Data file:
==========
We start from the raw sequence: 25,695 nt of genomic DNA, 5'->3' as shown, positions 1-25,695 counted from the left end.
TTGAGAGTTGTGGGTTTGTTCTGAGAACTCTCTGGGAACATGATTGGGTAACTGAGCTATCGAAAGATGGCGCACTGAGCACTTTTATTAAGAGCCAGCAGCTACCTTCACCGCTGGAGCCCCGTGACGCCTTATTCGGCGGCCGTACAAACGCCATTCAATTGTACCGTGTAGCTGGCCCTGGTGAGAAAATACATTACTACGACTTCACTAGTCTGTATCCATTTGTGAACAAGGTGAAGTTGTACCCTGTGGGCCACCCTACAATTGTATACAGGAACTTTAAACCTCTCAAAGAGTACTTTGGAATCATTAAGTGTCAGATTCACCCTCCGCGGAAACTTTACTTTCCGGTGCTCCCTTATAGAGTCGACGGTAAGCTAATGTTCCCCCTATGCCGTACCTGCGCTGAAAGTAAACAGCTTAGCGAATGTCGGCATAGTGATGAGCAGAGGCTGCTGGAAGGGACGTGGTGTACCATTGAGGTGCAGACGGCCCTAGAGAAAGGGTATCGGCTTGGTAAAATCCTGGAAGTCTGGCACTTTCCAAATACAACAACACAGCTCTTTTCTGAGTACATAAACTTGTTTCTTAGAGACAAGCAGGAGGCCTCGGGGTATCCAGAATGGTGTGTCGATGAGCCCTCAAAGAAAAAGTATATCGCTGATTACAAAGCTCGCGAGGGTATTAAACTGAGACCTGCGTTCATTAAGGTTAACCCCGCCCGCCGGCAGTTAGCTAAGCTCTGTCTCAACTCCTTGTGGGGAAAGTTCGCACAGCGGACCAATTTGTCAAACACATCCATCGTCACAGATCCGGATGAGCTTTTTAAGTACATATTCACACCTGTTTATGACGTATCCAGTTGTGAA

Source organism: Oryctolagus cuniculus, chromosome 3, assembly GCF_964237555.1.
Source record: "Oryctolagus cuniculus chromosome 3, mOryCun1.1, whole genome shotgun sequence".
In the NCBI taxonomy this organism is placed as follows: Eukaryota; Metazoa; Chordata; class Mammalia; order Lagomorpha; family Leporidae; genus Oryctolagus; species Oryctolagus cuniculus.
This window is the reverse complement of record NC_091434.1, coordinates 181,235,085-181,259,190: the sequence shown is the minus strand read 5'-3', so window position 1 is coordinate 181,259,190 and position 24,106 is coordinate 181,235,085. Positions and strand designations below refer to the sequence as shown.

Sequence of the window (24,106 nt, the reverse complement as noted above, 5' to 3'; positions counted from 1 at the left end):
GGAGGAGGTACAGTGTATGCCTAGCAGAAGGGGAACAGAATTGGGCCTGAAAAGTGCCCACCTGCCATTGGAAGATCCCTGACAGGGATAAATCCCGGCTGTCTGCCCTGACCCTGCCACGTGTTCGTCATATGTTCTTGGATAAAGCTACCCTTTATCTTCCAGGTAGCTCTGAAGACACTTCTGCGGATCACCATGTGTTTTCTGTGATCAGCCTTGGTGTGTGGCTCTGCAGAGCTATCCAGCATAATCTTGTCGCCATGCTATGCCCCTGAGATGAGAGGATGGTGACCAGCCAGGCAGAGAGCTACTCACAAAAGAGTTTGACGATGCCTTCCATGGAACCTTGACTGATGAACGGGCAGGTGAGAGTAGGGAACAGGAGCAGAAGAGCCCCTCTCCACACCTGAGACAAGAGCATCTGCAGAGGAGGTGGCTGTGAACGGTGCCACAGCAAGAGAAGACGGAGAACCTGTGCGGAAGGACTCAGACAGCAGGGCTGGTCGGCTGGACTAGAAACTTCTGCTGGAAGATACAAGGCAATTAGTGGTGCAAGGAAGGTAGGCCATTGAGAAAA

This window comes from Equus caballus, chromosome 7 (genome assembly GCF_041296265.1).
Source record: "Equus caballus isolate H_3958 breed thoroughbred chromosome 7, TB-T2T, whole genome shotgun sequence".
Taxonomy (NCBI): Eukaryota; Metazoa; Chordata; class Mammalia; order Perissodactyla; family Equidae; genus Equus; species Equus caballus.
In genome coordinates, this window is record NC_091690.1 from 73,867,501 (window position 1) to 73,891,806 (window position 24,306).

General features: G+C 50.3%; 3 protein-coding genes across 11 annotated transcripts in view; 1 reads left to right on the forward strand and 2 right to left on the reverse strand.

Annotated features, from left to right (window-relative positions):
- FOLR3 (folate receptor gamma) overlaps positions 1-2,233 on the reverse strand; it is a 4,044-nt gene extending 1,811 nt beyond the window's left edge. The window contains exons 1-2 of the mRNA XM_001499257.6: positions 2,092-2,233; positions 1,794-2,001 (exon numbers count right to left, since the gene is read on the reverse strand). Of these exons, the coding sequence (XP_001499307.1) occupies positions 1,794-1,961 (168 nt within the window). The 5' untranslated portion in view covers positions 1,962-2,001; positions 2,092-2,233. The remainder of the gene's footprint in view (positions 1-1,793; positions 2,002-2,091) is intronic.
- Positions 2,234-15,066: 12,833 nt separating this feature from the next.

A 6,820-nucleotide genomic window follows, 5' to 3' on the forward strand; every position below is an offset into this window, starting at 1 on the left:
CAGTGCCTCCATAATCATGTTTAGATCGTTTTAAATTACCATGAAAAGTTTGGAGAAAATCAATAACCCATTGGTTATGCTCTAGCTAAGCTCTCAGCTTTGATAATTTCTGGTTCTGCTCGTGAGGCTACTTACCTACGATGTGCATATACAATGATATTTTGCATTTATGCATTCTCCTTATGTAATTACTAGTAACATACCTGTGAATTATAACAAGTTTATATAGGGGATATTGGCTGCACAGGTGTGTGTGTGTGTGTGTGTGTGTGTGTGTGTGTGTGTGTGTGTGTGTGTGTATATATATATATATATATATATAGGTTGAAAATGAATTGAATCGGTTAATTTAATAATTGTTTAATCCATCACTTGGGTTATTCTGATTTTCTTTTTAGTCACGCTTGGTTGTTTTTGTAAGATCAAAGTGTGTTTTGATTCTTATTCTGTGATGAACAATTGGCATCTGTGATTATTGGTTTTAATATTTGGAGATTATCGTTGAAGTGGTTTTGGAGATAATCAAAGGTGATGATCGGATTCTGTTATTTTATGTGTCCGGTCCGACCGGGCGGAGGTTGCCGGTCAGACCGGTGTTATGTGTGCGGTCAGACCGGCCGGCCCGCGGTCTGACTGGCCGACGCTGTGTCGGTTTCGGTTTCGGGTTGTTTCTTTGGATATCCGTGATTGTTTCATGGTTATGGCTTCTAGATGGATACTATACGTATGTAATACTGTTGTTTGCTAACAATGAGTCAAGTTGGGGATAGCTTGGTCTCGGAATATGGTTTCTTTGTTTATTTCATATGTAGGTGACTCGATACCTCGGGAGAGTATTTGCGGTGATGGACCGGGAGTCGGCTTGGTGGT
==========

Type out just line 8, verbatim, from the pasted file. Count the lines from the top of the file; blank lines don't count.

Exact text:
GGAGGAGGTACAGTGTATGCCTAGCAGAAGGGGAACAGAATTGGGCCTGAAAAGTGCCCACCTGCCATTGGAAGATCCCTGACAGGGATAAATCCCGGCTGTCTGCCCTGACCCTGCCACGTGTTCGTCATATGTTCTTGGATAAAGCTACCCTTTATCTTCCAGGTAGCTCTGAAGACACTTCTGCGGATCACCATGTGTTTTCTGTGATCAGCCTTGGTGTGTGGCTCTGCAGAGCTATCCAGCATAATCTTGTCGCCATGCTATGCCCCTGAGATGAGAGGATGGTGACCAGCCAGGCAGAGAGCTACTCACAAAAGAGTTTGACGATGCCTTCCATGGAACCTTGACTGATGAACGGGCAGGTGAGAGTAGGGAACAGGAGCAGAAGAGCCCCTCTCCACACCTGAGACAAGAGCATCTGCAGAGGAGGTGGCTGTGAACGGTGCCACAGCAAGAGAAGACGGAGAACCTGTGCGGAAGGACTCAGACAGCAGGGCTGGTCGGCTGGACTAGAAACTTCTGCTGGAAGATACAAGGCAATTAGTGGTGCAAGGAAGGTAGGCCATTGAGAAAA